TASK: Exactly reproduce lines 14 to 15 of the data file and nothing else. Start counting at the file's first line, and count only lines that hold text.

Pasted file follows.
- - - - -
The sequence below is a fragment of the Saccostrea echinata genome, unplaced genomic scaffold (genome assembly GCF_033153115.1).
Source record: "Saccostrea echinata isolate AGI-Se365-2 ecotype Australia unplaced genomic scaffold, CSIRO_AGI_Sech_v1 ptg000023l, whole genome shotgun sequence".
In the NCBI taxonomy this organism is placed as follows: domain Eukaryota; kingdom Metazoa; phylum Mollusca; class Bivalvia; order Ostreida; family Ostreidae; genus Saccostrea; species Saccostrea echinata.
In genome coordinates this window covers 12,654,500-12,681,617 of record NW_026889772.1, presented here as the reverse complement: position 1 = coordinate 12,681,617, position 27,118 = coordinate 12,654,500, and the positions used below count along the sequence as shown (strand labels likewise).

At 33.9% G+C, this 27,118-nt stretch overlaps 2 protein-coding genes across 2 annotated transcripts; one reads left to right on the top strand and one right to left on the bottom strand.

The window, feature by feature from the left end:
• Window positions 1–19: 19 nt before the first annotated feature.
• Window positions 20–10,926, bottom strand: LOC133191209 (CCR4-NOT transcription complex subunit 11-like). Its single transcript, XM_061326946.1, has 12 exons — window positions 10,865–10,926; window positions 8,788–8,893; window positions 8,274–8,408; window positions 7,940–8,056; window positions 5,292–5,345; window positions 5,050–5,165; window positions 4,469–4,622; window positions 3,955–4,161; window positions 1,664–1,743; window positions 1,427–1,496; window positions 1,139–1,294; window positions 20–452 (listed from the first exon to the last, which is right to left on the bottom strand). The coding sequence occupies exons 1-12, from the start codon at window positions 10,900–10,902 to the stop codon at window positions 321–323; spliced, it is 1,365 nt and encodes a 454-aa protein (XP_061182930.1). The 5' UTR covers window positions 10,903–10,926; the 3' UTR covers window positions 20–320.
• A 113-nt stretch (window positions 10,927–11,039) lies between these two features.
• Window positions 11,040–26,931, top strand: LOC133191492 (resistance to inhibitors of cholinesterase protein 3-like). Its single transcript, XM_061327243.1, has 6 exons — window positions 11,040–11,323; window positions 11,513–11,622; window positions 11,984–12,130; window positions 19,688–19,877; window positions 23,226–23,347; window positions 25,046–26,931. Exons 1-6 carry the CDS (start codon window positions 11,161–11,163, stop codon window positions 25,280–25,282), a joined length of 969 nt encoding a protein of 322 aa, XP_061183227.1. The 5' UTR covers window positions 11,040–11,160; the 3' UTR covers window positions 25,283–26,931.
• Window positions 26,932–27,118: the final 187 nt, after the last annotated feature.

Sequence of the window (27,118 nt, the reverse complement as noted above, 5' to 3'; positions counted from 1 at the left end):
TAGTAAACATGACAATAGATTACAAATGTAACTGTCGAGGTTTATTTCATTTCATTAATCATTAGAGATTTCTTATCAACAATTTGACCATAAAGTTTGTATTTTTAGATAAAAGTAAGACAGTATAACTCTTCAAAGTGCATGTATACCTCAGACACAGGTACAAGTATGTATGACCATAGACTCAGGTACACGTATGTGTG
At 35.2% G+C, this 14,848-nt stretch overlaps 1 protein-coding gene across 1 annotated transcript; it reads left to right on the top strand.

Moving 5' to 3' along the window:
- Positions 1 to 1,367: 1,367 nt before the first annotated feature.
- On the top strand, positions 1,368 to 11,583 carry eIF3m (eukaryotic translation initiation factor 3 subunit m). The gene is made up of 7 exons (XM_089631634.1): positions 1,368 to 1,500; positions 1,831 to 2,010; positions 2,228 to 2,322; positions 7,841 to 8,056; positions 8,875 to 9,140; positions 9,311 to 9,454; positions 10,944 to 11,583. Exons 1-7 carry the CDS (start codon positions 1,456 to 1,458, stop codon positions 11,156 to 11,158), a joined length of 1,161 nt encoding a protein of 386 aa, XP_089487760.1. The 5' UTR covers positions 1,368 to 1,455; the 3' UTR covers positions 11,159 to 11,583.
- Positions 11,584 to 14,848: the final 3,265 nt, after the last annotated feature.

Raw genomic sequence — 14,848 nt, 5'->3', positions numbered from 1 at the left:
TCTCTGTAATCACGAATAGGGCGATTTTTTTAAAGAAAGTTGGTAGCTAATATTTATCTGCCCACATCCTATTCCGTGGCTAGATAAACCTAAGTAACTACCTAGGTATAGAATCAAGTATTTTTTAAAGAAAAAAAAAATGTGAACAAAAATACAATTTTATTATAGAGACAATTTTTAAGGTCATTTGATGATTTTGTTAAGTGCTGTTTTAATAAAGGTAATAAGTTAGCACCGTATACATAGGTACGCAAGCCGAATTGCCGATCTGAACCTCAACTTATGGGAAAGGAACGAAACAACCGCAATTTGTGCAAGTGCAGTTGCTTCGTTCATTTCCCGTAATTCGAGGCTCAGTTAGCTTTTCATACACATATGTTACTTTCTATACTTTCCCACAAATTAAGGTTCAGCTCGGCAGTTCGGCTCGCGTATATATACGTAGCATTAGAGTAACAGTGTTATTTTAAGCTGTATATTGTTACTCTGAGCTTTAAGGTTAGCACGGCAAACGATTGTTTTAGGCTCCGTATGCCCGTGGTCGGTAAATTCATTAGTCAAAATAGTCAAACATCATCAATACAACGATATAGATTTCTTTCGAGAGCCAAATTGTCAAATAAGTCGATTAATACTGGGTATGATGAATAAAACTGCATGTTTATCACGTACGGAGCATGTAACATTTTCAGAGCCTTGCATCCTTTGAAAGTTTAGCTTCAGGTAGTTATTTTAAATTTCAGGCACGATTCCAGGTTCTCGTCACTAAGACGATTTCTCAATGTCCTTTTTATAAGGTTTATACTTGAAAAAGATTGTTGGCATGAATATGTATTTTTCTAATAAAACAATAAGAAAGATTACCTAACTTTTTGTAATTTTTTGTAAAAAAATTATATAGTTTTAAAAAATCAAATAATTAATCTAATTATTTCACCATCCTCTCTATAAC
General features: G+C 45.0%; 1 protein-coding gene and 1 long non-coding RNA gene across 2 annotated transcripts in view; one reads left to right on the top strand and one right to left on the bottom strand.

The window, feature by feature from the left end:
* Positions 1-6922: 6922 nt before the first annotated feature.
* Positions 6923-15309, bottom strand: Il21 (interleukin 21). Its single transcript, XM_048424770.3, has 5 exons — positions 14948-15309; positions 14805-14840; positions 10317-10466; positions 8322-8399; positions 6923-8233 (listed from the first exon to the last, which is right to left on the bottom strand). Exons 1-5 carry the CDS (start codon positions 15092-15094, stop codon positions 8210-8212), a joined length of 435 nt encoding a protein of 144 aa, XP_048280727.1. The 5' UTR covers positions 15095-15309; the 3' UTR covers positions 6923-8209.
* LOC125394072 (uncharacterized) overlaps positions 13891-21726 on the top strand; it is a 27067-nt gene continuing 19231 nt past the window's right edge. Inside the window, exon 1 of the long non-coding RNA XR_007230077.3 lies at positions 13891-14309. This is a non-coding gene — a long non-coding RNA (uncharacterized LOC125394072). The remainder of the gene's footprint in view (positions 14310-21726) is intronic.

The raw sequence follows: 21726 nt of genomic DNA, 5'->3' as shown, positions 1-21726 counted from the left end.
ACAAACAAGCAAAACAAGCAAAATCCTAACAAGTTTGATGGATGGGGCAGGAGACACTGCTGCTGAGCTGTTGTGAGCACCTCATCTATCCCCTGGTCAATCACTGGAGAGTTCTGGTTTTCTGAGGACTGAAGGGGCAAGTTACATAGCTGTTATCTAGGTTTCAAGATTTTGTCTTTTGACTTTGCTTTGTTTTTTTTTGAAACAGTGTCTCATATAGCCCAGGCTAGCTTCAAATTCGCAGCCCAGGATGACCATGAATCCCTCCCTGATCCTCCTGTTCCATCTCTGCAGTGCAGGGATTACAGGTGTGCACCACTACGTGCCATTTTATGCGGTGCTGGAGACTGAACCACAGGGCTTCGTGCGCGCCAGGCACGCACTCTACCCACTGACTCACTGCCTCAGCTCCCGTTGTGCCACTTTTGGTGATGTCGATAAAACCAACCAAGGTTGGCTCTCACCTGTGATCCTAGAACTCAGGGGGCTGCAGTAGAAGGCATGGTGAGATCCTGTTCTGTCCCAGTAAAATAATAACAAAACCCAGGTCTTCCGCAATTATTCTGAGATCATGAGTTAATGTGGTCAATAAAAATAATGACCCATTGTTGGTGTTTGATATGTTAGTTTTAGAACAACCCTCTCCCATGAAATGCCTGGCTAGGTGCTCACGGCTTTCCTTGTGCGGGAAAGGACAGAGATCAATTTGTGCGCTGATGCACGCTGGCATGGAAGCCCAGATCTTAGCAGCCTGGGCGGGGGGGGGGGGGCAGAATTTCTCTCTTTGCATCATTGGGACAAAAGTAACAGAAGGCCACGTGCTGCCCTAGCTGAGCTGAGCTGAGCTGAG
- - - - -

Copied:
At 35.2% G+C, this 14,848-nt stretch overlaps 1 protein-coding gene across 1 annotated transcript; it reads left to right on the top strand.

Moving 5' to 3' along the window: